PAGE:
Dr. Natalia Ribas-Mateos (Juni-Dezember 2014)
Natalia Ribas-Mateos is currently a research associate at the Universitat Autònoma de Barcelona –CERAO- and at IFEA-Istanbul.
She has taught in diffferent Spanish Universities and has been twice a Marie Curie Fellow (UK-US and France) and once a Ramon y Cajal Fellow (Spain). Her latest scholarly work includes the books: Movilidades Adolescentes (Bellaterra 2014 ed. with S. Laiz), Mobilités au Féminin (Karthala 2014 ed. with V. Manry), Rutas Damascenas (Mellen Press 2014), The International Handbook on Gender, Migration and Transnationalism (Edward Elgar, 2013, ed. with L. Oso) and How Filipino Immigrants in Italy Send Money Back Home (Mellen Press 2013, written with C. Basa).
She is preparing for 2015 a publication on Tangier (Mellen and Litograph), a rural ethnography on Jebala in Northern Morocco (Cantarabia), and a manuscript on border transformations for Palgrave Macmillan.
Her project at the Reconfiguration network involves first, a critical analysis of globalization overcoming Western-Eastern cleavages. Secondly, at the empirical level it is focused on two brief fieldworks in the neighborhood of Balat (Istanbul) and in the medina of Tangier, concerning memory, mobilities and mobilization. She is the coordinator of the conference “Guests and Aliens. Re-configuring mobilities in the East Mediterranean post-2011” (9-10 Dec. 14).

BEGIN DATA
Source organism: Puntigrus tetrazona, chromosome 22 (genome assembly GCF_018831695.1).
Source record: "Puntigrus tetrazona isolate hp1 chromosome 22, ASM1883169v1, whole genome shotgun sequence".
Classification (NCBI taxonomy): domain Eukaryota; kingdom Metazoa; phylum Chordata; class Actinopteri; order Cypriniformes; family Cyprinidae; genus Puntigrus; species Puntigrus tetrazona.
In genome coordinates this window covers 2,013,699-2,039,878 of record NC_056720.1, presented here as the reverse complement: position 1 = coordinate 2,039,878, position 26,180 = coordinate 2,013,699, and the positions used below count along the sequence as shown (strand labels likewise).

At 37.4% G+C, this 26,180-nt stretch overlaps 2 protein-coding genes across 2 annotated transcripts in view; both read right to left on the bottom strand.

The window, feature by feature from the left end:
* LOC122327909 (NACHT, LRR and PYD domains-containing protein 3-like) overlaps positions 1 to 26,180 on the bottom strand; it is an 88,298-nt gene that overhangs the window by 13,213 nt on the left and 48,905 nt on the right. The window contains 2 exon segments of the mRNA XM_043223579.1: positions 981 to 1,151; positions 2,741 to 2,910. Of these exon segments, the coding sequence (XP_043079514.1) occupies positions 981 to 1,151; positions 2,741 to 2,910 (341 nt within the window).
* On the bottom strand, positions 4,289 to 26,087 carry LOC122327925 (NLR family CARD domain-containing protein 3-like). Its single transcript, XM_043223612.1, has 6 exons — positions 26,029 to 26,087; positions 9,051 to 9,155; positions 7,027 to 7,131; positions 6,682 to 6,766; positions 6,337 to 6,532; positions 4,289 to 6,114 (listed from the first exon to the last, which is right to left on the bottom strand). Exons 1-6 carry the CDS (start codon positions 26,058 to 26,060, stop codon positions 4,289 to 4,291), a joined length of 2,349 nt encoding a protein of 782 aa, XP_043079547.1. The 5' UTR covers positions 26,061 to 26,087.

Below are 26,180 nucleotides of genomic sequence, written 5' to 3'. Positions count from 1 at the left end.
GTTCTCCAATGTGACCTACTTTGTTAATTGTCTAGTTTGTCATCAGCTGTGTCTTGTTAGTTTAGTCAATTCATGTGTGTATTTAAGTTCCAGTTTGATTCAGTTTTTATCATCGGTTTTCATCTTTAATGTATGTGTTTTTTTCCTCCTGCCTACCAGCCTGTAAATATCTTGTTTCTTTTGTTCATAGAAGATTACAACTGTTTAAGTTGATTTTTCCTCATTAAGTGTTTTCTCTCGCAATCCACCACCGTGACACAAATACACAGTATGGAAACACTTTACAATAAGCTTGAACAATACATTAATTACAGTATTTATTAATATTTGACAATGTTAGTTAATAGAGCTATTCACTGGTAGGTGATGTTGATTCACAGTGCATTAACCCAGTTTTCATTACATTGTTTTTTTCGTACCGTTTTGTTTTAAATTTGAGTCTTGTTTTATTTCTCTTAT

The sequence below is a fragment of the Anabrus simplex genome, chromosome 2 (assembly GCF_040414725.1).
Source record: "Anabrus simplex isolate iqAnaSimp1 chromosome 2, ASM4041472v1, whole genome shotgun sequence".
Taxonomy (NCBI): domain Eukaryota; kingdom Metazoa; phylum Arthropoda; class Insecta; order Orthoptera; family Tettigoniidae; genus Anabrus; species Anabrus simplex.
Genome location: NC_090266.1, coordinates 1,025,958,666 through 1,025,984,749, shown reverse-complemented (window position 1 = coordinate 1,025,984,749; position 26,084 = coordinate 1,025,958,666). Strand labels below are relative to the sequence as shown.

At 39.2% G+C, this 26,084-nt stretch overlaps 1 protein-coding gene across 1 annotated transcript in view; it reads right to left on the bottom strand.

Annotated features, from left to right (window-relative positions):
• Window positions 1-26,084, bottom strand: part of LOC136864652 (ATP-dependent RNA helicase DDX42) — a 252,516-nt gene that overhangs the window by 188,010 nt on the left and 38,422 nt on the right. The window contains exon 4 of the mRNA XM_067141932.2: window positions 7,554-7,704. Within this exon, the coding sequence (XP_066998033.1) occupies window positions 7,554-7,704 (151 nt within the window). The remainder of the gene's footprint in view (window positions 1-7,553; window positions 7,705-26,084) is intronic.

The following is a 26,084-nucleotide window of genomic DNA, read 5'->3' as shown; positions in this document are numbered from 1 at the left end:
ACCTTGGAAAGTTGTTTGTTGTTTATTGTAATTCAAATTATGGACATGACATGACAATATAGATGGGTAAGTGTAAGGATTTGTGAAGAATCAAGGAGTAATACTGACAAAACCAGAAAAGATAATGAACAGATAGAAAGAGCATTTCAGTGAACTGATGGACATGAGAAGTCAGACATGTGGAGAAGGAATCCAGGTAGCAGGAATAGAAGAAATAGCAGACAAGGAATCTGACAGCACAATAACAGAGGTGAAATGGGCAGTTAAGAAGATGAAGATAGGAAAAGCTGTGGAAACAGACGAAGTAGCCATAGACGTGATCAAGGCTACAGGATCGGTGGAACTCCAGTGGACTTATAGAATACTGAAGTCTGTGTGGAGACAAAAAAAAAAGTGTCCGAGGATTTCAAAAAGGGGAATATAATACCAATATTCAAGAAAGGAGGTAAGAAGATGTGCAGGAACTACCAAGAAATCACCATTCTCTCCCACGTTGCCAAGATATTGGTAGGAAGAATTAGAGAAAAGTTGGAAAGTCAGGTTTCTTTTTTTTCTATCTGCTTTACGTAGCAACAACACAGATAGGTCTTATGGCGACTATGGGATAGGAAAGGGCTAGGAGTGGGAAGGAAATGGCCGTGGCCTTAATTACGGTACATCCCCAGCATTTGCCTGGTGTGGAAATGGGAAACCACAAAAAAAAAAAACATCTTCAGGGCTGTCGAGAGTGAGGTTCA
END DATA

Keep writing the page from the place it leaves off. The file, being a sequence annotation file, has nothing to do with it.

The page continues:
Dr. Souhail Belhadj (Dezember 2014)
Souhaïl Belhadj holds a PhD in Political Science, at Sciences Po Paris. His current research concentrates on the political transition process in Syria and Tunisia, with a focus on the recomposition of political institutions. He previously worked on Syria's political leadership, on which he published the book La Syrie de Bashar al-Asad. Anatomie d'un régime autoritaire (Belin 2013). Other areas of his research include the structures of authoritarian states in the Middle East and North Africa as well as the question of rules in the political and procedural context of Baathi Syria, in particular the Syrian Parliament. During his Master's studies in History, he wrote on the mobilisation of clerics by Tunisian nationalist leaders during the time of the French protectorate. See more: http://graduateinstitute.ch/home/research/centresandprogrammes/ccdp/who-we-are/staff/souhail-belhadj.html